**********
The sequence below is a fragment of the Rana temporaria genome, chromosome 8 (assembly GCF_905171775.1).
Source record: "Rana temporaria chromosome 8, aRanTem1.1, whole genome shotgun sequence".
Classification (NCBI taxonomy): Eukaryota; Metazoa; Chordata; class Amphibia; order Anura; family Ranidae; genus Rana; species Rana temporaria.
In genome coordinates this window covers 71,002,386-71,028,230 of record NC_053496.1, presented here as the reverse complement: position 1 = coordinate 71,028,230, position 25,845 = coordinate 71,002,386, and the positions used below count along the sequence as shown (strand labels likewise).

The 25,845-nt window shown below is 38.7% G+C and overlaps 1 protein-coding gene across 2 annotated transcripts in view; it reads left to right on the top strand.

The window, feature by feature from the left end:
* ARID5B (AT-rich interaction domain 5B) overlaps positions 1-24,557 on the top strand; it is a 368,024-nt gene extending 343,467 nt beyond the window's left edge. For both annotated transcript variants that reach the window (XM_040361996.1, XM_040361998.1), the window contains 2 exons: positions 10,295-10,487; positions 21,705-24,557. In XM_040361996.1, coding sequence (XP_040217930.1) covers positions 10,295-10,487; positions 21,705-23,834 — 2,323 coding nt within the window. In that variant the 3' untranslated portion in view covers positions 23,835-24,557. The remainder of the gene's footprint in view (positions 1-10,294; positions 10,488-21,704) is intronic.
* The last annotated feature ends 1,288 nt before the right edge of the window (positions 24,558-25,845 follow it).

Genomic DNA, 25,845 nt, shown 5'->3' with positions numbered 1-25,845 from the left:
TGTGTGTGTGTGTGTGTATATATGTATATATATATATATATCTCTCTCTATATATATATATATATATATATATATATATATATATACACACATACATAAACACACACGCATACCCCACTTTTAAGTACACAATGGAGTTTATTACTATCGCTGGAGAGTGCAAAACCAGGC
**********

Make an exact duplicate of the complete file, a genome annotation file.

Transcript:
The sequence below is a fragment of the Rana temporaria genome, chromosome 8 (assembly GCF_905171775.1).
Source record: "Rana temporaria chromosome 8, aRanTem1.1, whole genome shotgun sequence".
Classification (NCBI taxonomy): Eukaryota; Metazoa; Chordata; class Amphibia; order Anura; family Ranidae; genus Rana; species Rana temporaria.
In genome coordinates this window covers 71,002,386-71,028,230 of record NC_053496.1, presented here as the reverse complement: position 1 = coordinate 71,028,230, position 25,845 = coordinate 71,002,386, and the positions used below count along the sequence as shown (strand labels likewise).

The 25,845-nt window shown below is 38.7% G+C and overlaps 1 protein-coding gene across 2 annotated transcripts in view; it reads left to right on the top strand.

The window, feature by feature from the left end:
* ARID5B (AT-rich interaction domain 5B) overlaps positions 1-24,557 on the top strand; it is a 368,024-nt gene extending 343,467 nt beyond the window's left edge. For both annotated transcript variants that reach the window (XM_040361996.1, XM_040361998.1), the window contains 2 exons: positions 10,295-10,487; positions 21,705-24,557. In XM_040361996.1, coding sequence (XP_040217930.1) covers positions 10,295-10,487; positions 21,705-23,834 — 2,323 coding nt within the window. In that variant the 3' untranslated portion in view covers positions 23,835-24,557. The remainder of the gene's footprint in view (positions 1-10,294; positions 10,488-21,704) is intronic.
* The last annotated feature ends 1,288 nt before the right edge of the window (positions 24,558-25,845 follow it).

Genomic DNA, 25,845 nt, shown 5'->3' with positions numbered 1-25,845 from the left:
TGTGTGTGTGTGTGTGTATATATGTATATATATATATATATCTCTCTCTATATATATATATATATATATATATATATATATATATACACACATACATAAACACACACGCATACCCCACTTTTAAGTACACAATGGAGTTTATTACTATCGCTGGAGAGTGCAAAACCAGGC